So, happy birthday, Will.  Thank you for adding infinitely to the richness of our understanding of human nature, for adding so much to the English language, for giving us phrases we use every day without ever thinking who penned them in the first place.

 -----------------
*For an excellent accounting of the making of Shakespeare, read Will in the World: How Shakespeare Became Shakespeare, by Stephen Greenblatt

Wednesday, April 09, 2014

Helping Malik

A couple of weeks ago, as I was walking our dog around the block, I encountered a young man.  It was one of those miserable days in what has been a miserable winter.  True, we were inching toward spring, and had had a day or two with temperatures above freezing.  But this day which had promised to be a touch warmer turned out to be cold—with a wind that cut through my jacket.

As this young man approached, it was evident that he must be a student at the nearby high school walking home. We live near a large apartment complex, and frequently have students cutting through our neighborhood.

What caught my eye about this young man was that he had NO coat on.  He had his arms tucked down inside his pants, in an effort to keep warm.  I always make it a point to acknowledge the students I see walking through our neighborhood—so, I said to him “you look cold.

His answer surprised me a bit—“I’m lost.”  Thinking he might want directions, I asked where he was going.  “To ____ High School.”  Now, he was walking from our school district high school and the one he named was another school which is over three miles from where we were.  Such a walk could take him over an hour.

And he was walking.  Without a coat. On a cold day.
Well, I said, I know where that high school is—why do you want to go there?
So I can get to the place I need to be, he answered.
I asked why he didn’t have a jacket on, and he shrugged with that mixture of nonchalance and cluelessness one sometimes sees in young teens.

I couldn’t just let this go—so I told him to walk with me to my house, a few doors from where we were.  As we walked, I asked him his name—Malik.  I asked what grade he was in—9th.  And I asked about favorite subjects, which teachers he had.

As soon as we got to my house, I asked him to wait, while I could get a jacket for him.  While he waited outside, I popped in my house, and quickly filled my husband in on the situation.  Immediately, my husband said he would drive Malik to the other school. 

My husband then went to the basement, and got a jacket for Malik.  Then we went outside to Malik, who very quickly put on the jacket.  We told Malik to keep the jacket and that my husband would drive him.
I then asked—where does he need to go from the other high school?  Oh, from there I can walk to Zion Church, he said.

My husband and I knew exactly where he meant, so my husband said he would drive Malik there.  Thinking that Malik might want to tell someone he was getting a ride, I asked if he wanted to call his mother, but he demurred saying she was at work.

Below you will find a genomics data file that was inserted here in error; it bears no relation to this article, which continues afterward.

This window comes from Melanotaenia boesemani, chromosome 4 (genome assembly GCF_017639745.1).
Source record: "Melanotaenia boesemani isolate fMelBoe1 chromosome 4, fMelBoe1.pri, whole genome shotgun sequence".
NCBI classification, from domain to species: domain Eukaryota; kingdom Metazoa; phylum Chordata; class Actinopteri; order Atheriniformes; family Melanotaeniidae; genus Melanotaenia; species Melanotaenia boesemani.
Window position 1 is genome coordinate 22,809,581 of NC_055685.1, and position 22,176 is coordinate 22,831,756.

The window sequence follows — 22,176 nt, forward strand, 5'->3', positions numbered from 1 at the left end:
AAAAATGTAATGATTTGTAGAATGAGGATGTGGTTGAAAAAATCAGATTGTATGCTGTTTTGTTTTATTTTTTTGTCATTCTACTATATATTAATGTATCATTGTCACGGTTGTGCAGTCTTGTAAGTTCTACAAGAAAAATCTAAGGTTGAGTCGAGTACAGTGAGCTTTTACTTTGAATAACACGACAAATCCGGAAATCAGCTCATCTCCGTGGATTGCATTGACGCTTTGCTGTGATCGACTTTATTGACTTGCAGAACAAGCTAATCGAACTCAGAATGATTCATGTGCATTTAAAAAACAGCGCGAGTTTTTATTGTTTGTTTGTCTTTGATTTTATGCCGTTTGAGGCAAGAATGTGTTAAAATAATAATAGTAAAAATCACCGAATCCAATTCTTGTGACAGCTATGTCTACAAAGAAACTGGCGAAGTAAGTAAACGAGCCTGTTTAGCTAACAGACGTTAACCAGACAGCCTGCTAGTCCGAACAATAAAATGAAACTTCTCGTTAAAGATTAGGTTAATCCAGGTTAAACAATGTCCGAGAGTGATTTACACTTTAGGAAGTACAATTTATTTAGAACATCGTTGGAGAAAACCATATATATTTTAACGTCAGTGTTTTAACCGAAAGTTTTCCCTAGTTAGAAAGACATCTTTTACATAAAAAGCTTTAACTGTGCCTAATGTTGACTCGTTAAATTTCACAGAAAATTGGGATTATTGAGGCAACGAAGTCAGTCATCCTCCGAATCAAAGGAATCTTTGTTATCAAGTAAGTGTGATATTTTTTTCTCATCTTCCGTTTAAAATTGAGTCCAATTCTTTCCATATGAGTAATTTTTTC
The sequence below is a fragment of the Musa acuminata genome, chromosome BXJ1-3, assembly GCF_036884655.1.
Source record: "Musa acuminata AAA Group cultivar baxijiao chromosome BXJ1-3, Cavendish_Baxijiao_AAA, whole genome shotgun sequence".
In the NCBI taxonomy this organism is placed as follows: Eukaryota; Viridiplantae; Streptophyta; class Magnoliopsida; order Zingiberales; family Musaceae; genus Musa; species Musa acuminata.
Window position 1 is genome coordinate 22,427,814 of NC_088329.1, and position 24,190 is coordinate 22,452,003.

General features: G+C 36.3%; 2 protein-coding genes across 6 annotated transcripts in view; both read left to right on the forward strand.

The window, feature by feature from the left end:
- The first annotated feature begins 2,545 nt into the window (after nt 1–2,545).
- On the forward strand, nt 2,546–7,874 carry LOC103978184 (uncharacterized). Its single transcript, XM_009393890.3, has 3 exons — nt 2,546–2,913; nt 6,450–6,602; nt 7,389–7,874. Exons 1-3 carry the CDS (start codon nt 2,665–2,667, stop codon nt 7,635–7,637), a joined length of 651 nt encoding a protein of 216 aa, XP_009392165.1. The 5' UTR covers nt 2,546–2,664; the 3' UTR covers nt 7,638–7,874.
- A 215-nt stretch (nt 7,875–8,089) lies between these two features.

So, my husband headed off with Malik, took him to the church where Malik went up to the door and rang a bell, knew what to say to get in, and went inside.


We haven’t seen him since. Every now and then, I have thought about Malik.  I hope he stays the sweet young man he seemed to be—only with a touch more common sense in remembering to bring a jacket to school on cold days. 

Friday, April 04, 2014

Movies that Won't Go to the Oscars

By now, dear reader, you know I love movies. Every year, I wait for the Academy Award nominations, and then my husband and I go on a mad dash to see as many of the "favored" films as we can.  This movie affinity also means I pay attention to which movies top the charts--the primary measurement now being which movie grossed the most in any given week.

Frankly, sometimes it is downright appalling what drivel is foisted on the viewing public AND the public responds enthusiastically.  This past week's top movies:  Noah; Divergent; Muppets Most Wanted; Mr. Peabody and Sherman; and God's Not Dead.

Coming in at Number 6 is The Grand Budapest Hotel--and that's one of the movies we went to see this week.  More on this movie in a minute.

But, first, a digression.  Maybe you are old enough to remember when movies came out, and slowly by word of mouth their reputation spread.  A movie might start slow, but eventually it had time to catch up and become a hit.  Well, not anymore. Clearly, the profit a movie makes drives how long it stays in theaters.  No time for word of mouth, for a slow reputation to build.


Personally, I don't like to go to movies on the first week of their showing in our area--avoid crowds, etc.  But, sometimes, by holding back we can miss a movie's showing in our area.  We also like to patronize some of the independent theaters that still exist--so we sometimes wait for these places to bring in a movie.